LONDON: May 12, 2016. As former Mayor of London Boris Johnson begins his ‘Brexit’ tour of Britain on a bus made by the MAN Group in Germany and Poland (examples below), the Bank of England has echoed an IMF report that warns a vote to leave the European Union (EU) could materially affect Britain’s future economic output and rate of inflation.
The Bank estimates that roughly half of the 9.0 percent fall in sterling since its November 2015 peak could be accounted for by risks associated with a vote to leave the EU.
With greater uncertainty about the UK’s future trading relationships, it says sterling is expected to depreciate further, “perhaps sharply”.
In its latest Monetary Policy report, the Bank notes a ‘no’ vote could see a drop in household consumption and companies delay investment decisions as asset prices fall - resulting in tighter financial conditions and increasing unemployment.
“Taken together, the combination of movements in demand, supply and the exchange rate could lead to a materially lower path for growth and a notably higher path for inflation,” it said.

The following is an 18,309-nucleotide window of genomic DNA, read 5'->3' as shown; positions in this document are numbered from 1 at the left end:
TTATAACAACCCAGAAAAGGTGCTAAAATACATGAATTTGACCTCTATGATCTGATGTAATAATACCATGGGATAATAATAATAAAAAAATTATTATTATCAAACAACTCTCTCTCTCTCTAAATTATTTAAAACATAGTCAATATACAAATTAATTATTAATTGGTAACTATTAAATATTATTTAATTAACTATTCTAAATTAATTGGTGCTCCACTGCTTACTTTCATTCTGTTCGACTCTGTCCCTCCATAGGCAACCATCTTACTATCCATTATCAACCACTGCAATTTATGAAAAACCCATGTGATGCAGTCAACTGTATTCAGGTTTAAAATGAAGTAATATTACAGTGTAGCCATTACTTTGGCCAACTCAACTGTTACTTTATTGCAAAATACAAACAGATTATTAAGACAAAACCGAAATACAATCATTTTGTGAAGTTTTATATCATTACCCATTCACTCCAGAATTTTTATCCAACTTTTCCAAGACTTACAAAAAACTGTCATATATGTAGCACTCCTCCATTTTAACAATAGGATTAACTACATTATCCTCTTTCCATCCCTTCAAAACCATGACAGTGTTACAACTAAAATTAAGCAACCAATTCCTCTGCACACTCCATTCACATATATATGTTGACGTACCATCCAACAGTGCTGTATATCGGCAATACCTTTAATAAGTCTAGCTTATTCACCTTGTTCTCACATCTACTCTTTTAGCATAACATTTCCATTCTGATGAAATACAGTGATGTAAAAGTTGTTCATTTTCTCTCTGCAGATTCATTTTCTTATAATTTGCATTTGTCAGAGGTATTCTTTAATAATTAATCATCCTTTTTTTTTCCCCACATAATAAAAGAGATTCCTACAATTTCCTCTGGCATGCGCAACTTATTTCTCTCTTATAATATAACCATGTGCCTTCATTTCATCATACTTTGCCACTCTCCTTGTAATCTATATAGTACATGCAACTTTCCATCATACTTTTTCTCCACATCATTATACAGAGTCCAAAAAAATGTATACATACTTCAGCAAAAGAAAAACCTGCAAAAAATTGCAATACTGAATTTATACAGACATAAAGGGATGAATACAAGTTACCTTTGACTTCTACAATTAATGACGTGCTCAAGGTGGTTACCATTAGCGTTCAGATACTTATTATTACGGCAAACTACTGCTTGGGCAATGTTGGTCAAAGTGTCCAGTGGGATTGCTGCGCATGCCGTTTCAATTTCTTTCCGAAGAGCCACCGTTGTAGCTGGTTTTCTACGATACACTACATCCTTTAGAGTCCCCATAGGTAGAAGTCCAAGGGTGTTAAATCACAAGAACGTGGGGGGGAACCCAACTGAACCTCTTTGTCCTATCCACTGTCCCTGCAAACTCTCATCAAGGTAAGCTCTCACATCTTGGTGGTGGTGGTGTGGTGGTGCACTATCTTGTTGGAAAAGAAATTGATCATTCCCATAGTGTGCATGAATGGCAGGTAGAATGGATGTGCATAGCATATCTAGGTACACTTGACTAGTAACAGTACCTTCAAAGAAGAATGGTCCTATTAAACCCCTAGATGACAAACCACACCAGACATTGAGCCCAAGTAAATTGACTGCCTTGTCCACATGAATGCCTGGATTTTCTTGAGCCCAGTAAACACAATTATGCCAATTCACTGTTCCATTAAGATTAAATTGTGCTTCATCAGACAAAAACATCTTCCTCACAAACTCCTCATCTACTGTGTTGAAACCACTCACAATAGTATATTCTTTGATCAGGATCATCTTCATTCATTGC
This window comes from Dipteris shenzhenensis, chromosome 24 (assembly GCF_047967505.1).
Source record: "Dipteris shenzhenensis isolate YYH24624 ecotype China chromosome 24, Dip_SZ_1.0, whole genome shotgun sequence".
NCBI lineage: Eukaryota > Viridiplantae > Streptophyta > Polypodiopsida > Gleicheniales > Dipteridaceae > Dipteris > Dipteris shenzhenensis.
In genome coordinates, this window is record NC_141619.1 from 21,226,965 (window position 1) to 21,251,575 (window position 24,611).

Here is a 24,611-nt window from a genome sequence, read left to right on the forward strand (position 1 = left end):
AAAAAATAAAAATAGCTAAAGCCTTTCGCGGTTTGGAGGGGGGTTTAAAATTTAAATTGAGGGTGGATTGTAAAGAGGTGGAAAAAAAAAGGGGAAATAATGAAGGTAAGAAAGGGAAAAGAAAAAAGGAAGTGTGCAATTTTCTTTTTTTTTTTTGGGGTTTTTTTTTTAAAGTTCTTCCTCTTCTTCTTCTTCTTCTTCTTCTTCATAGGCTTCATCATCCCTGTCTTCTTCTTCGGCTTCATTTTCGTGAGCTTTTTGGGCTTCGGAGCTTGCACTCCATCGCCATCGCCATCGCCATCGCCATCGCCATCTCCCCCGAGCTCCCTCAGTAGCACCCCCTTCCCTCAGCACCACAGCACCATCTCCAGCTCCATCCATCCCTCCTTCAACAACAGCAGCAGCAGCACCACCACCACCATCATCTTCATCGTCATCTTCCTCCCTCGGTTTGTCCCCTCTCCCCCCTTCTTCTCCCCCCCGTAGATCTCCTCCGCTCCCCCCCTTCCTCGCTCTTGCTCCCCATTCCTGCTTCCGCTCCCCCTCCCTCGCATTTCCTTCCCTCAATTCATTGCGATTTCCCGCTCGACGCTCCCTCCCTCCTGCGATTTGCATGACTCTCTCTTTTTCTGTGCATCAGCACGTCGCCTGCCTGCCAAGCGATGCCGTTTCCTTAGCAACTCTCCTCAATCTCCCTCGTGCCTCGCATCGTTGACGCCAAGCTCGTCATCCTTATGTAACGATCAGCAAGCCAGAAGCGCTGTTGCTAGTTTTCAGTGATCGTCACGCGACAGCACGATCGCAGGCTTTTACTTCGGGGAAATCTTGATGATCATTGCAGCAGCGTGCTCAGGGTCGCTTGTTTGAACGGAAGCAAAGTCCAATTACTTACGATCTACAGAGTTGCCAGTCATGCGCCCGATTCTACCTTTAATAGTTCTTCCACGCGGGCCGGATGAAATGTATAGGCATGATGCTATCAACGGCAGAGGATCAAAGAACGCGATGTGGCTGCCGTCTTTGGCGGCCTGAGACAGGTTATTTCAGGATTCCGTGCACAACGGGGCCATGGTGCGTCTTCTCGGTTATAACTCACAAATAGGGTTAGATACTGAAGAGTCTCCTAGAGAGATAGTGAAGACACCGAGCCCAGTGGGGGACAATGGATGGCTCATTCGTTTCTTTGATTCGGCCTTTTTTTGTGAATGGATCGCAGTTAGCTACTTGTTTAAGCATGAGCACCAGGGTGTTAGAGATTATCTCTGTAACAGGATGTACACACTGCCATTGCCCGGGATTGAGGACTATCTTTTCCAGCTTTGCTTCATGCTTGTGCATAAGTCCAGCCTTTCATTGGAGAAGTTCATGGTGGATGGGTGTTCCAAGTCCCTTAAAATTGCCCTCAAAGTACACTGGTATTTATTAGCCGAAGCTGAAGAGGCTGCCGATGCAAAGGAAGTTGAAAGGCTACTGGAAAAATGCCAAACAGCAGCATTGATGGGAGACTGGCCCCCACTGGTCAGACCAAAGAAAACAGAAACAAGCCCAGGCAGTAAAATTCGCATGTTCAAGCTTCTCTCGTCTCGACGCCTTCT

According to international courier company ParcelHero, any attempt to replace the loss of EU access by increasing trade with Brazil, Russia, India and China will cost companies an average £163,000 per annum in higher transport costs, tariffs and extra bureaucracy.
Head of Consumer Research David Jinks explained: “The reason why small businesses are less keen to trade beyond the comfort of the EU is not hard to fathom. Brazil is currently suffering economic and political difficulties; Russia does not allow courier shipments to private addresses, only business ones; India has some steep tariffs: 125 percent for a CKD car kit for example; while China has tough Customs clearance procedures - and its growth rate is slowing.
“So what do these figures tell us? UK products will struggle to be competitive in many overseas markets. And further, were the UK to de-link its duty structure from the EU’s common external tariff, other nations considering trading with us might find an independent UK’s unique tariff structure equally bewildering and unattractive,” Jinks concluded.